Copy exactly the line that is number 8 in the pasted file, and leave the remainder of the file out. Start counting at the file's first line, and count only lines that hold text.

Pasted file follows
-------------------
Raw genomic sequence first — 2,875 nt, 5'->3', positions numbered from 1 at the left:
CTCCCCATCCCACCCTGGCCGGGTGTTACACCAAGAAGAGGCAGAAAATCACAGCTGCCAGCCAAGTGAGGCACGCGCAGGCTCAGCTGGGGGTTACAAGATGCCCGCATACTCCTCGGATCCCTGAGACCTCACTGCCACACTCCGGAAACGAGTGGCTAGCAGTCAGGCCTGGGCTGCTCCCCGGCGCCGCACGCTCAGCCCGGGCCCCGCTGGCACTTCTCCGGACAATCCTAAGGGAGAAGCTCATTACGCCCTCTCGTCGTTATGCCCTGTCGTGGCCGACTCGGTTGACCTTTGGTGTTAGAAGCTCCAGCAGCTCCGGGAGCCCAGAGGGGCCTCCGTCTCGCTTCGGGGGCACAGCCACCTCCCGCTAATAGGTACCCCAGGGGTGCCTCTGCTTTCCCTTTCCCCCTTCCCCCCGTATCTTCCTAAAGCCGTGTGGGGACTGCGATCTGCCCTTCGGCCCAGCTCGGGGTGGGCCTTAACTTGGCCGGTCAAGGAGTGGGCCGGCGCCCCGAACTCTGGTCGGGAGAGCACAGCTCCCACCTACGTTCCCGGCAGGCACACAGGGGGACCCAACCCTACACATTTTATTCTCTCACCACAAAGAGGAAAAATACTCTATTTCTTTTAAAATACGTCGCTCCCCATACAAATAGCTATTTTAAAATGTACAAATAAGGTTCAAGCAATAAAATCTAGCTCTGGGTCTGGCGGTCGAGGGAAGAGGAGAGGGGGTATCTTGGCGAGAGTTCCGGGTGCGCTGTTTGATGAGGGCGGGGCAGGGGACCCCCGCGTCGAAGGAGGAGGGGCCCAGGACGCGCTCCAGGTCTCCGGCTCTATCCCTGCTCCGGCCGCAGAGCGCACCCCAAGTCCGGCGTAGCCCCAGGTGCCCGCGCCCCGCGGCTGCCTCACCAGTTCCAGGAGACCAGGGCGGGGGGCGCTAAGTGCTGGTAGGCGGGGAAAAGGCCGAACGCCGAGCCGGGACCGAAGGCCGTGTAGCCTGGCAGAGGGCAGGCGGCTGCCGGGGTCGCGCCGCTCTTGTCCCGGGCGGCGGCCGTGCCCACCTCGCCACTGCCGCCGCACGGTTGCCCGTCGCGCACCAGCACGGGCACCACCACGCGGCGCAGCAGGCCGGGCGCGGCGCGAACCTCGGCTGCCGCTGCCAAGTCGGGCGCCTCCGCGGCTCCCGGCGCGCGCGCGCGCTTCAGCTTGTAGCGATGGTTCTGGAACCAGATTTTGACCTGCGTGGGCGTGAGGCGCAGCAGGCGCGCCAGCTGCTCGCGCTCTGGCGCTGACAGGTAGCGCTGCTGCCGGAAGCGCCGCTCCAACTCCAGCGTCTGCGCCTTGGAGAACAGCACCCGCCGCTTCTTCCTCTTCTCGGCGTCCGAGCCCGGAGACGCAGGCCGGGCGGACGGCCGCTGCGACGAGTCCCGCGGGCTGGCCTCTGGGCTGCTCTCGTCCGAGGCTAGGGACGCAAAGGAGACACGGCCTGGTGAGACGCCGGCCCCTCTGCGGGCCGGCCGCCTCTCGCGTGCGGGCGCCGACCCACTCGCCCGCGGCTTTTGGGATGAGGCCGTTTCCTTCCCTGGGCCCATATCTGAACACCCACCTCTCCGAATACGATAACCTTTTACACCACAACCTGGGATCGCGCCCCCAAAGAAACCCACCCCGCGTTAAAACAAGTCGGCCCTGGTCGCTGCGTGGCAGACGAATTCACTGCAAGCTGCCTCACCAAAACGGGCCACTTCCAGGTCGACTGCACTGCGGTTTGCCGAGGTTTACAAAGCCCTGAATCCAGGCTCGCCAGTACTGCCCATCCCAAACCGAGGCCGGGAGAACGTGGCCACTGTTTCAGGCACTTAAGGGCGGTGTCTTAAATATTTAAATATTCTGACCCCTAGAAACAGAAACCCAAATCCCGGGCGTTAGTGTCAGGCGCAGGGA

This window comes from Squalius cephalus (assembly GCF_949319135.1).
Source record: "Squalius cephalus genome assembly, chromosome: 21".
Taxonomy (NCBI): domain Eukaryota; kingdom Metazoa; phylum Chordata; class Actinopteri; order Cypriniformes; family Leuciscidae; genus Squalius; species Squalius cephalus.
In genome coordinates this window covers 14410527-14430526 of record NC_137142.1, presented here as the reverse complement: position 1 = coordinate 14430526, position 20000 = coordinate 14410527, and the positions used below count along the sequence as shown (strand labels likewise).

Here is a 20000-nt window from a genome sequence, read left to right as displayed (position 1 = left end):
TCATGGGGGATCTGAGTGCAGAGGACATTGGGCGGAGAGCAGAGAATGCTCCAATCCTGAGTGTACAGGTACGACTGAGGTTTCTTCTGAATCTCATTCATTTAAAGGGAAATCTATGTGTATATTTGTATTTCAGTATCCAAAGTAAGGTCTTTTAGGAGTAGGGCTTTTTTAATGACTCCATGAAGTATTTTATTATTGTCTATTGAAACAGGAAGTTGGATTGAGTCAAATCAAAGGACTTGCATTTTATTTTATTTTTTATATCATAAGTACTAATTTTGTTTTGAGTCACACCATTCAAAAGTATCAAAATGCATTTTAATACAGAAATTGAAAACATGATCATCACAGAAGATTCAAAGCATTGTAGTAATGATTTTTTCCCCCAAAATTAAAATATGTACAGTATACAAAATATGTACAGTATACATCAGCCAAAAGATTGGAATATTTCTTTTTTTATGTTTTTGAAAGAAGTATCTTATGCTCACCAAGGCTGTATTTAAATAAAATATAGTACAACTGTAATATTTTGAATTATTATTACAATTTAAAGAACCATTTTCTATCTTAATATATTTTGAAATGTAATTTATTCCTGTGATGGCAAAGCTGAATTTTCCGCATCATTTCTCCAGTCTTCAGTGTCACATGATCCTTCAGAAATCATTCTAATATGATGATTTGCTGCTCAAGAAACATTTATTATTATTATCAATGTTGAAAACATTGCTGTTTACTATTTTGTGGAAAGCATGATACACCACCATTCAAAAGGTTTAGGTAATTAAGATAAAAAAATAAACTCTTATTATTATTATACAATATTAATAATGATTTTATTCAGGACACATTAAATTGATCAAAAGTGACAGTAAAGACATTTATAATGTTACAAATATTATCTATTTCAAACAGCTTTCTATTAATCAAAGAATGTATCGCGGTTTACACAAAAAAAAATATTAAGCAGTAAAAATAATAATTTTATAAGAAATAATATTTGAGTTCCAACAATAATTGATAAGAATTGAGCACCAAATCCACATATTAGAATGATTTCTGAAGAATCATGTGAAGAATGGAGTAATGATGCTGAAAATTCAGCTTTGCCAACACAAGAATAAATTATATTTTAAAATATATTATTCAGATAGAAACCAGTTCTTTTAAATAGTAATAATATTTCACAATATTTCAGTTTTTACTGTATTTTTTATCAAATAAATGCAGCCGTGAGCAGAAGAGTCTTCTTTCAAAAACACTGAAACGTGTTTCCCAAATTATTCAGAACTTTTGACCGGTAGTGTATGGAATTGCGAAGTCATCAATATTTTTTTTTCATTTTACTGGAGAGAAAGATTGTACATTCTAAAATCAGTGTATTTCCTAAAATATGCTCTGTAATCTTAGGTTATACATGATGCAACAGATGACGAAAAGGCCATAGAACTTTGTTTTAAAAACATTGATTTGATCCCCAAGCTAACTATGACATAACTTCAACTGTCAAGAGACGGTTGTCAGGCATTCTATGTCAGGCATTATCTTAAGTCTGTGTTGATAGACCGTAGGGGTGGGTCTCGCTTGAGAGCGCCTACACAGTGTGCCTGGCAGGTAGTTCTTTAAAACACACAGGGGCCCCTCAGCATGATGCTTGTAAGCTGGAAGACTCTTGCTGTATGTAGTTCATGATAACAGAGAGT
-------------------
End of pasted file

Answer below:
TCATGGGGGATCTGAGTGCAGAGGACATTGGGCGGAGAGCAGAGAATGCTCCAATCCTGAGTGTACAGGTACGACTGAGGTTTCTTCTGAATCTCATTCATTTAAAGGGAAATCTATGTGTATATTTGTATTTCAGTATCCAAAGTAAGGTCTTTTAGGAGTAGGGCTTTTTTAATGACTCCATGAAGTATTTTATTATTGTCTATTGAAACAGGAAGTTGGATTGAGTCAAATCAAAGGACTTGCATTTTATTTTATTTTTTATATCATAAGTACTAATTTTGTTTTGAGTCACACCATTCAAAAGTATCAAAATGCATTTTAATACAGAAATTGAAAACATGATCATCACAGAAGATTCAAAGCATTGTAGTAATGATTTTTTCCCCCAAAATTAAAATATGTACAGTATACAAAATATGTACAGTATACATCAGCCAAAAGATTGGAATATTTCTTTTTTTATGTTTTTGAAAGAAGTATCTTATGCTCACCAAGGCTGTATTTAAATAAAATATAGTACAACTGTAATATTTTGAATTATTATTACAATTTAAAGAACCATTTTCTATCTTAATATATTTTGAAATGTAATTTATTCCTGTGATGGCAAAGCTGAATTTTCCGCATCATTTCTCCAGTCTTCAGTGTCACATGATCCTTCAGAAATCATTCTAATATGATGATTTGCTGCTCAAGAAACATTTATTATTATTATCAATGTTGAAAACATTGCTGTTTACTATTTTGTGGAAAGCATGATACACCACCATTCAAAAGGTTTAGGTAATTAAGATAAAAAAATAAACTCTTATTATTATTATACAATATTAATAATGATTTTATTCAGGACACATTAAATTGATCAAAAGTGACAGTAAAGACATTTATAATGTTACAAATATTATCTATTTCAAACAGCTTTCTATTAATCAAAGAATGTATCGCGGTTTACACAAAAAAAAATATTAAGCAGTAAAAATAATAATTTTATAAGAAATAATATTTGAGTTCCAACAATAATTGATAAGAATTGAGCACCAAATCCACATATTAGAATGATTTCTGAAGAATCATGTGAAGAATGGAGTAATGATGCTGAAAATTCAGCTTTGCCAACACAAGAATAAATTATATTTTAAAATATATTATTCAGATAGAAACCAGTTCTTTTAAATAGTAATAATATTTCACAATATTTCAGTTTTTACTGTATTTTTTATCAAATAAATGCAGCCGTGAGCAGAAGAGTCTTCTTTCAAAAACACTGAAACGTGTTTCCCAAATTATTCAGAACTTTTGACCGGTAGTGTATGGAATTGCGAAGTCATCAATATTTTTTTTTCATTTTACTGGAGAGAAAGATTGTACATTCTAAAATCAGTGTATTTCCTAAAATATGCTCTGTAATCTTAGGTTATACATGATGCAACAGATGACGAAAAGGCCATAGAACTTTGTTTTAAAAACATTGATTTGATCCCCAAGCTAACTATGACATAACTTCAACTGTCAAGAGACGGTTGTCAGGCATTCTATGTCAGGCATTATCTTAAGTCTGTGTTGATAGACCGTAGGGGTGGGTCTCGCTTGAGAGCGCCTACACAGTGTGCCTGGCAGGTAGTTCTTTAAAACACACAGGGGCCCCTCAGCATGATGCTTGTAAGCTGGAAGACTCTTGCTGTATGTAGTTCATGATAACAGAGAGT